Dear Ann Landers: I am writing in response to the letter from the 15-year-old whose younger cousin grabbed his seat when the boy got up to answer the phone. When the boy returned, the cousin refused to get up, and the older boy forcibly removed him from the chair. Afterward, the older boy's uncle said, "If I ever see you picking on my son again, I will stomp a mud hole in your back."
I agree that the cousin should have moved when the boy returned to the room, but I am shocked that you blamed the older boy for getting physical. The moment the cousin said, "Move your meat, lose your seat," his father should have spoken up and told his son to get up and give the chair back.
That whole ugly scene could have been avoided if the cousin had given up the seat the minute the older boy returned, or if the uncle had told his son to stop mouthing off and move his butt. No wonder kids today grow up and commit heinous crimes. Their parents aren't teaching them right from wrong, fairness or respect for the feelings of others.
-- Critical in Cape Cod
Dear Cape Cod: You are right, and I thank you for saying it so well. A great many readers were outraged by the uncle's failure to insist that the boy be given his seat back, and his violent threat to "stomp a mud hole" in the boy's back was totally uncalled for. That kind of intimidating tactic is inexcusable and reprehensible.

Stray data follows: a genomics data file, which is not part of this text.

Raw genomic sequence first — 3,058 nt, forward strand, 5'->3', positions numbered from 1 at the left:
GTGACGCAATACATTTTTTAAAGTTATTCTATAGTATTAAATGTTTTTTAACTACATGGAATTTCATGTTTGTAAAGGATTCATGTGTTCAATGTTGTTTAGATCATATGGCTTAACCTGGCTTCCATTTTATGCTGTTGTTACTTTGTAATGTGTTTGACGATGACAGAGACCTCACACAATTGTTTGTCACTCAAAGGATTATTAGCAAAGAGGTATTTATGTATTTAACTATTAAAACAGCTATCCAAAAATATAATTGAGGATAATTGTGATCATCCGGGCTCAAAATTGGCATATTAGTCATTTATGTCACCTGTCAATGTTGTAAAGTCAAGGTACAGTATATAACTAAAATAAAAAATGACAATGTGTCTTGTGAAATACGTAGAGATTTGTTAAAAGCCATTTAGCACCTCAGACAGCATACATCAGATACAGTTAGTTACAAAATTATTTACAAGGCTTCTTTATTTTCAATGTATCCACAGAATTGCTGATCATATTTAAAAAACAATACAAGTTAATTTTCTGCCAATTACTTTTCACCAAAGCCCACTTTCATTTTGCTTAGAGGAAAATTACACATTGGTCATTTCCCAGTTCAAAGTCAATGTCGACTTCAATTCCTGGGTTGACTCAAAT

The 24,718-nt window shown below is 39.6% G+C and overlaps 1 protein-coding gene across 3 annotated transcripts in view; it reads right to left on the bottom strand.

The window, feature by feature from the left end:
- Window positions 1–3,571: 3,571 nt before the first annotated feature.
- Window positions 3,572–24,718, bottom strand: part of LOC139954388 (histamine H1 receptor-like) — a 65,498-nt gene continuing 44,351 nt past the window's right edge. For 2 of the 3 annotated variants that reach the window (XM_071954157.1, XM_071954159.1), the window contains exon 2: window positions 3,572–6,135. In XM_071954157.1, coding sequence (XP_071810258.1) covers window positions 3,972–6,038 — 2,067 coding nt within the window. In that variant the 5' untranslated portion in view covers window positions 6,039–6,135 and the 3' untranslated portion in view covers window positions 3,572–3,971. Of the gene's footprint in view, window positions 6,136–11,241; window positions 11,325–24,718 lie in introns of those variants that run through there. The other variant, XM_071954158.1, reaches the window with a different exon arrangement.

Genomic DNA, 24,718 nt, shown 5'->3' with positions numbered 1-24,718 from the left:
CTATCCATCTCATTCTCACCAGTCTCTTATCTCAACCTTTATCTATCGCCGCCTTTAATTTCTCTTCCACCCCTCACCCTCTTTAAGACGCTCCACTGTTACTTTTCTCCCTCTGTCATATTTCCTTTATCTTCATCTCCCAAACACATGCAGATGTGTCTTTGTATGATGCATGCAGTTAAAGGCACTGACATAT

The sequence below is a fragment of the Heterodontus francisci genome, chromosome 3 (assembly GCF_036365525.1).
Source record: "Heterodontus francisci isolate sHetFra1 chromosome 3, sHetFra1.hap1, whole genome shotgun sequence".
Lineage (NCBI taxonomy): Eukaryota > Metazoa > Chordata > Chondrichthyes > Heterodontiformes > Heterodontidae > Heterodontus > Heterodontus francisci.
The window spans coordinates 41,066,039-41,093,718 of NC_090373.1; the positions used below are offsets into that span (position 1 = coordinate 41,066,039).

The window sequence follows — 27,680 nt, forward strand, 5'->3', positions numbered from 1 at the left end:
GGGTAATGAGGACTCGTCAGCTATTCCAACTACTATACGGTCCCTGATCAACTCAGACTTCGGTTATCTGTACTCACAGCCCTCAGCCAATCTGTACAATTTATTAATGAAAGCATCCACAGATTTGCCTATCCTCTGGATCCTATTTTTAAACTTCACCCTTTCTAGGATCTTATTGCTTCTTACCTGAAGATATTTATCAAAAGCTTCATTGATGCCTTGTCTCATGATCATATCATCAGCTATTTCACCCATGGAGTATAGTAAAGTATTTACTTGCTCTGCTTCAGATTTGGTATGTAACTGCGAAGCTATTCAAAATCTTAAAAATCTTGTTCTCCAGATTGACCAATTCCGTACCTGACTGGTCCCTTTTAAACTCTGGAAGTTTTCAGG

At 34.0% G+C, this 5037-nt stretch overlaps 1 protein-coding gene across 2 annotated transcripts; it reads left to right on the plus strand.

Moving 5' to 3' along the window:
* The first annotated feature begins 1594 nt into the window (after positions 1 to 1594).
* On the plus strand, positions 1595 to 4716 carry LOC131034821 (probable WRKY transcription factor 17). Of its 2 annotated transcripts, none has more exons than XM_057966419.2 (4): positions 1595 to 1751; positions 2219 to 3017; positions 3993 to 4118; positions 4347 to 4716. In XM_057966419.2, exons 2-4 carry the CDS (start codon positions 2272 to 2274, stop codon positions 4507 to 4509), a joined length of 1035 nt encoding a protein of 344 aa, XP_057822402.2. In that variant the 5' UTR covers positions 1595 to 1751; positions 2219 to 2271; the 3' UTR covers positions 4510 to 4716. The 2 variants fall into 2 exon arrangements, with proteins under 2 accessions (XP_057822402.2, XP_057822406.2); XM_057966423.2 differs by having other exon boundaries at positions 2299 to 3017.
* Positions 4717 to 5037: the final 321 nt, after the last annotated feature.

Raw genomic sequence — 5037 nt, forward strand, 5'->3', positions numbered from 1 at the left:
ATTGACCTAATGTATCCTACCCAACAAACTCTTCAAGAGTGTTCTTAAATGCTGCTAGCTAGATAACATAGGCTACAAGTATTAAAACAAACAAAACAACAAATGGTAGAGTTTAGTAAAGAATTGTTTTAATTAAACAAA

Dear Ann Landers: "Patrick" and I have been married for seven years. At first things were wonderful, but after the birth of our second child five years ago, Patrick began having violent fits of rage.
Patrick never hits us, but he becomes extremely angry over trivial things, such as the children going to bed 15 minutes late. When he loses it, he yells at the top of his lungs and swears a blue streak. These "moods" can last anywhere from one day to a week. When he snaps out of it, he apologizes and says he knows he needs help, but he never does anything about it.
-- Unable to Cope in Indiana
Dear Indiana: It sounds as if Patrick's rages could be more than a temper problem. Perhaps he should be on medication. Please talk to your doctor about this. Also, some joint counseling could help. Good luck.
In the beginning
Dear Ann Landers: The letter about telling a 9-year-old child that he was conceived through artificial insemination hit home.
My good friend "Donald" helped his sister-in-law get pregnant because his brother was impotent. His brother agreed to this arrangement. The child, however, was conceived through sexual intercourse, not artificial insemination.
That child is now an adult, and Donald wonders if his son will ever know who his birth father is. Donald has a wife and children of his own, and they are unaware of this "gift." I can only think how devastating the truth would be to the child, his parents, my friend and his family. In a situation like this, do you still think the child should be told?
-- Los Angeles
Dear Los Angeles: Yes, I do. The true details of the impregnation, however, need not be spelled out. It's nobody's business.